Jan. 30, 2003
Illinois' Perdita Felicien was named the Big Ten Women's Athlete of the Week in indoor track after winning the 60-meter hurdles at the Olympic Oval Invitational in Salt Lake City with a time of 7.97 which includes .02 seconds added for altitude adjustment. Not only is her time a NCAA automatic qualifier, but it is the fastest time in the world thus far. Felicien already owns the NCAA record in the 60 hurdles (7.90) which she clocked in with at the 2002 NCAA Indoor Championships to become the first NCAA indoor champion from the University of Illinois. She later went on to win the 100-meter hurdles at the 2002 NCAA Outdoor Championships becoming the first Illini to win indoor and outdoor titles in the same season. Her other accomplishments and awards are lengthy in number including various All-American honors in both indoor and outdoor track, the 2001 Big Ten Indoor Freshman of the Year Award and being named the University of Illinois Dike Eddleman Female Athlete of the Year for the past two years. The native of Ontario has also participated in the World Track and Field Championships and was a member of the 2000 Canadian Olympic Team. The redshirt junior spoke with Matt Savoti of the Big Ten Conference about her most recent performance and her career at Illinois.
Are you surprised at how quick your time was considering that it's this early in the indoor season?
Surprised, no, just because I think since I started training this fall I've been working harder than I ever worked since I've been at the University of Illinois. So I wasn't really surprised, but on the other hand, to run under eight seconds in basically the first meet for me because I really didn't finish that race the weekend before, but to just run such a phenomenal time, I'm just excited about what the next two months can hold for me.
You had the second-fastest time in the prelims but then came back to post the best time in the finals, and considering that Tiffany Lott-Hogan (world record-holder in the 55 hurdles) was amongst the competition, I'm sure that had to make you even more pleased?
Oh yeah, definitely. When you see someone else running fast, it gets you pumped. I knew that I had to bring my "A" game because she's a phenomenal hurdler, as well, so I had to be on it.
Is there any certain goal as far as a specific time that you're shooting for by the end of the season?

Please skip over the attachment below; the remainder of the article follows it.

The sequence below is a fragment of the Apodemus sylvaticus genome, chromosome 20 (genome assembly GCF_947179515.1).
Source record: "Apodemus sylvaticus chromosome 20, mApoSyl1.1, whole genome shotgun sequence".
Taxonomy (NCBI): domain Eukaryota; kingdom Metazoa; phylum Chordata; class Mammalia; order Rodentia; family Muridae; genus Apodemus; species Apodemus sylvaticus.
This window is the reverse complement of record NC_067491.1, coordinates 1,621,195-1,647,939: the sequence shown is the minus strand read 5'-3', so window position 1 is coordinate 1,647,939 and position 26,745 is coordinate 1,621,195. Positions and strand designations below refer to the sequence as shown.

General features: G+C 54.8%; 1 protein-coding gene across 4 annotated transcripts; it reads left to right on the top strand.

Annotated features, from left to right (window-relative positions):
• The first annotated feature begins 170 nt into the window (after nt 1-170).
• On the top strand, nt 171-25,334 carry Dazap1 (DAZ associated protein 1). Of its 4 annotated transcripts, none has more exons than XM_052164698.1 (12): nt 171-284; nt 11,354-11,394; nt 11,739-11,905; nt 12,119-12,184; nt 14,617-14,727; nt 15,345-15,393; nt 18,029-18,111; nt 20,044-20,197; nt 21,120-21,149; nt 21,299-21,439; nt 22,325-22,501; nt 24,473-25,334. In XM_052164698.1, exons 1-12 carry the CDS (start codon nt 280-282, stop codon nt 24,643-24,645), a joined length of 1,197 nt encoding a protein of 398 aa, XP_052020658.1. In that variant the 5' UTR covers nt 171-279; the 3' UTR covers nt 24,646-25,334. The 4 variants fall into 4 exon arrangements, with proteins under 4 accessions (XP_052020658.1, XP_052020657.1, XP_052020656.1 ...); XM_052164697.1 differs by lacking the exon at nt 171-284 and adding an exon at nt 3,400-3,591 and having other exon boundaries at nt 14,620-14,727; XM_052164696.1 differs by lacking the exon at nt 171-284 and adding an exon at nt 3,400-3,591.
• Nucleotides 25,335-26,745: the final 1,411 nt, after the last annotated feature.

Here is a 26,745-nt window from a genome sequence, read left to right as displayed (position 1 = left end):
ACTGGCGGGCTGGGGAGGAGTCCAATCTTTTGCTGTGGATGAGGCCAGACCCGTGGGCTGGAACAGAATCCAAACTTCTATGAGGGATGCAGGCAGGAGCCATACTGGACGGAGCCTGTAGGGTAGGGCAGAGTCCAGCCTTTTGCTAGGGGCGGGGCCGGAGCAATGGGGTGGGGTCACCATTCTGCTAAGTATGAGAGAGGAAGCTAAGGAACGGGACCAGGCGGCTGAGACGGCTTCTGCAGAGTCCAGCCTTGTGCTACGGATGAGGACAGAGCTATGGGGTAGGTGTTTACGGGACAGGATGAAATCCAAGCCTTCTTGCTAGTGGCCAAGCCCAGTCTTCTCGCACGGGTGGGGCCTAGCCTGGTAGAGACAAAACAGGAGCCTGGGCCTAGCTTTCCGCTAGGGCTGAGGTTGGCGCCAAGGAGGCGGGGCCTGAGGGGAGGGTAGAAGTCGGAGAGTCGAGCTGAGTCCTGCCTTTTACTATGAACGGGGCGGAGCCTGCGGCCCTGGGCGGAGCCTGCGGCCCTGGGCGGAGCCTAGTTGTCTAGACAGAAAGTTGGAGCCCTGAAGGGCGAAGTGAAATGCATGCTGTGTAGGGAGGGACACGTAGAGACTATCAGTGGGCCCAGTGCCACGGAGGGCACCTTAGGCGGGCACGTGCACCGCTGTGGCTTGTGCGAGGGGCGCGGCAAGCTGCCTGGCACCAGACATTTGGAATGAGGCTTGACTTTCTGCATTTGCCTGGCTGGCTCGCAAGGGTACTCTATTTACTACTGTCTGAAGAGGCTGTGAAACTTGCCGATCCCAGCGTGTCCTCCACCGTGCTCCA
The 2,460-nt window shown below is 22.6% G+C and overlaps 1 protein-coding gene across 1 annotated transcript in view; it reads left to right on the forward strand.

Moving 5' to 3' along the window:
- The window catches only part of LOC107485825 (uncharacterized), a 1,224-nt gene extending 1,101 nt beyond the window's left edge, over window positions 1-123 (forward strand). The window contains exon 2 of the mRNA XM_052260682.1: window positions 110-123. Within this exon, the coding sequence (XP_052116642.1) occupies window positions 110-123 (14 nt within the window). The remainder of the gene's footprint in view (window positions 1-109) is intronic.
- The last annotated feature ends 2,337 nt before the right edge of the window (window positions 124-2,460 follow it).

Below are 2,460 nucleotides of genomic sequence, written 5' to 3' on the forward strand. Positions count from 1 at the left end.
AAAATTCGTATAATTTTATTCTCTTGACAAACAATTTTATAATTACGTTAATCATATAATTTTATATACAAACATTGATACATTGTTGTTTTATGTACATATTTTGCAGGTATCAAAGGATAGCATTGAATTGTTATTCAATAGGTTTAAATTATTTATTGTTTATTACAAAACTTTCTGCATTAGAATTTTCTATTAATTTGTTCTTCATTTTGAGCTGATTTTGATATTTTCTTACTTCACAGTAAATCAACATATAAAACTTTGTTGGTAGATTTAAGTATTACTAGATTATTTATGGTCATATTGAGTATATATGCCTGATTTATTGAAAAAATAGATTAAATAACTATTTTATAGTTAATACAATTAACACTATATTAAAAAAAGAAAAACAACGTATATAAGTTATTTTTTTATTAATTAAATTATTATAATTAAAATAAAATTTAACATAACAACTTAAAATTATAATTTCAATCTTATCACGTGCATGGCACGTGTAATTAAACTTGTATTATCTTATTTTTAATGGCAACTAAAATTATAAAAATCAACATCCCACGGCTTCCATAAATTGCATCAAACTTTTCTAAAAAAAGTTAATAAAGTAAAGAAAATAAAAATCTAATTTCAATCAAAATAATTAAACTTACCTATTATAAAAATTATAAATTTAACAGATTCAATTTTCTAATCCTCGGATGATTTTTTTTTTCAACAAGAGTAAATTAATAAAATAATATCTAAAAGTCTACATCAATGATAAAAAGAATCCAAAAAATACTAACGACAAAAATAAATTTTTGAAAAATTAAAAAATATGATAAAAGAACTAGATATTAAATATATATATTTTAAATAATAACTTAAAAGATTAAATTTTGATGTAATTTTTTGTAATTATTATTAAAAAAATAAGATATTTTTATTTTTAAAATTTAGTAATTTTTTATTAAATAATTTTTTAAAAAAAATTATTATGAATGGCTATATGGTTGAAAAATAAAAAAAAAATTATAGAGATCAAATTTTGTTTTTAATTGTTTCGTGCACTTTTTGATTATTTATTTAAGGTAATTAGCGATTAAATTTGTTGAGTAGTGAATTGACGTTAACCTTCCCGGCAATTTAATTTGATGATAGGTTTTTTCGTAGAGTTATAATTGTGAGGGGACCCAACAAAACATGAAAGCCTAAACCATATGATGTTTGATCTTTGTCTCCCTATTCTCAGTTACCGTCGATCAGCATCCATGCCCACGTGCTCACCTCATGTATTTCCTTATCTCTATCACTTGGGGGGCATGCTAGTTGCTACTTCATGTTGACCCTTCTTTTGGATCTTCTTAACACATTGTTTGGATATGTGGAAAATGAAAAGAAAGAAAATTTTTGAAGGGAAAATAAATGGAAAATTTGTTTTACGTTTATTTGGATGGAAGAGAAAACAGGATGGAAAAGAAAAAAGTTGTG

I try not to limit myself with times because if you don't meet them, then it's kind of disappointing, but I definitely do know that I'm working towards improving upon my NCAA record of 7.90. So anything under that will be a good thing for me.
Do you have any pre-race routines or superstitions that you go through?
Normally, I'm just really absorbed in my race the night before. Visually rehearsing, things like that, and meditation. But on the day of the race, I'm pretty much relaxed, talk to my teammates and start my warm-up, but nothing too specific.
Besides your natural talent and athletic ability, what is it that you think has led you to excel in track, is there anything specific that you can pinpoint?
I know for sure it has to be my coach. Gary Winckler is such a great coach. When I first decided to come to the University of Illinois, I knew he was a great coach, I really did. I guess now I'm realizing how great he really is and how much he knows. That definitely has led me to run as fast as I have. It's easy to have natural talent but unless you have someone to help you nurture it and take you to the next level, then natural talent can only go so far.
Last season at the NCAA Championships, when you won the 60-meter hurdles and set a NCAA record in the process, would you describe that as the perfect race or characterize that as the closest thing to a perfect race for you?
Yeah, at that point definitely. I think if that's the best I was for that season, then I definitely did run the best race that was possible for me. As this season came, I looked back on that the race and I'm like, 'oh, that wasn't the perfect race.' But at the time, definitely for me where I was, it was the best race.
Before the finals were you aware that you had the opportunity to become the first Illinois indoor champion?
No, I was unaware about that fact. It wasn't until after Gary had told me and I talked to our sports information director and he told me. So I didn't know what I had done.
Had you known, do you believe would it have put more pressure on you to win?